Author: Paullina Simons
Publication Date: October 2008 (1994)
Genre: Literary Fiction
Source: Christmas Gift
The time is the late 1970s. The place is the windswept heartland of America. The woman is Tully-- defiant young rebel with an agonizing secret, devoted friend faced with a shattering betrayal, impassioned lover haunted by a man whose touch is more powerful than all her pain.But in the years to come, beyond the torments and marvels of adolescence, into a world where men will vie for her and lie to her, Tully will dare to win everything, and risk losing it all, in one raw, reckless gamble of the heart.From Paullina Simons comes an astonishing novel about passion and loss, love and revelation; about friendship that endures through lifetimes, and even beyond death; and about one unforgettable woman named Tully, struggling to make sense of it all. (Goodreads Synopsis)
I don't think I've ever disliked a character as much as I disliked Tully.
I came to this book with fairly high expectations: I had enjoyed Bronze Horseman and Tatiana and Alexander - and Tully is often on those lists of books you must read. I was expecting something amazing, but in the end I found the whole thing rather lacklustre and it took a great deal of perseverance to make it to the last page.
Let me talk about the writing first. It's fine and readable, but lacks the spark found in The Bronze Horseman. I found it irritating that there was no clear typographical definition for thoughts - they were just left muddled in with the rest of the text. I also felt the text was repetitive in places, making you feel that you'd read certain scenes before. The book could have been half the length and still told the same story.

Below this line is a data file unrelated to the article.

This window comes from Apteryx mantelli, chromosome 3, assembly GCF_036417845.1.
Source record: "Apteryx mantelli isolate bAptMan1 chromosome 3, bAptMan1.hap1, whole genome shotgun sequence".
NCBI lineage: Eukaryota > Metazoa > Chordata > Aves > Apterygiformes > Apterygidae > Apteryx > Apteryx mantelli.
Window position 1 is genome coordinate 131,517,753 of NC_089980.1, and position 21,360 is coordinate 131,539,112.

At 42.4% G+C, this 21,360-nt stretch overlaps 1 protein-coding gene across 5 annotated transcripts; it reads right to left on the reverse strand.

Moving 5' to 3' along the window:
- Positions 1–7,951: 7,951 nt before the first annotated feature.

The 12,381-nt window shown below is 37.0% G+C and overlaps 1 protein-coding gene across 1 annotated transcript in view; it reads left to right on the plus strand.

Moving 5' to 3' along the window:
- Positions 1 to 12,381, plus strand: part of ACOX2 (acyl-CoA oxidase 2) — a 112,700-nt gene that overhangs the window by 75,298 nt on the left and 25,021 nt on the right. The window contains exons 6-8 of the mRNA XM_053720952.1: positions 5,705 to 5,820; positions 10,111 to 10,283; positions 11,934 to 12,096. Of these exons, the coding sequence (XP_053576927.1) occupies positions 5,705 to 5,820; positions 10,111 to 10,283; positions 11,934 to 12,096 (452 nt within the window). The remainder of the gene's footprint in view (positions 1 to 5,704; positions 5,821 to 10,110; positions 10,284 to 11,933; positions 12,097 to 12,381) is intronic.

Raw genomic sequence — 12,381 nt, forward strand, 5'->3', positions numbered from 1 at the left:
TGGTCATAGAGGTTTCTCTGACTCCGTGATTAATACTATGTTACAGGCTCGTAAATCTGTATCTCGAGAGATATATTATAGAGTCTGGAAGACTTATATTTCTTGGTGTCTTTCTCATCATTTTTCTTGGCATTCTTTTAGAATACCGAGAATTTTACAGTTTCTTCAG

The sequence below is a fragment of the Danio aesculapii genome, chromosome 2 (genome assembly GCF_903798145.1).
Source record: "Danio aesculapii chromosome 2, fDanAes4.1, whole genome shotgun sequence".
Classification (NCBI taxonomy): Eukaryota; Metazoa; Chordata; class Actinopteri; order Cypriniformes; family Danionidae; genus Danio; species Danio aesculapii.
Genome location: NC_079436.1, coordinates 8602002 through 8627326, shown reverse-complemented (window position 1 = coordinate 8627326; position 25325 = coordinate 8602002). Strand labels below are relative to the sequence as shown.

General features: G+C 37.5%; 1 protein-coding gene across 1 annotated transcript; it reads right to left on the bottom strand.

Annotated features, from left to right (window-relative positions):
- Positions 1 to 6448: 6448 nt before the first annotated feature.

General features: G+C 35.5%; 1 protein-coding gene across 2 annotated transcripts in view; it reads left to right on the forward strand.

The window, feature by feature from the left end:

My main problem with the book though was the heroine: Tully is just not likeable. Fine, she had an awful childhood. That's sad, but that's no excuse for the way she treats her friends and more importantly the men in her life. She is constantly stringing guys along and then whining about how unhappy she is. I spent the whole novel wanting to slap her and yell at her to come to her senses. I didn't care about her, didn't care about her struggles, because she brought it on herself and just caused misery to others.
Having enjoyed other works by Paullina Simons, I found this piece a huge disappointment and wouldn't recommend it to anyone coming to her work for the first time. It hasn't completely put me off reading more of her books in the future, but I shall certainly be quite selective in which ones I pick. I wish I could think of something more positive to say about this book, but I'm finding it hard. If you want to try some Paullina Simons, I would definitely recommend The Bronze Horseman and suggest you give this one a miss.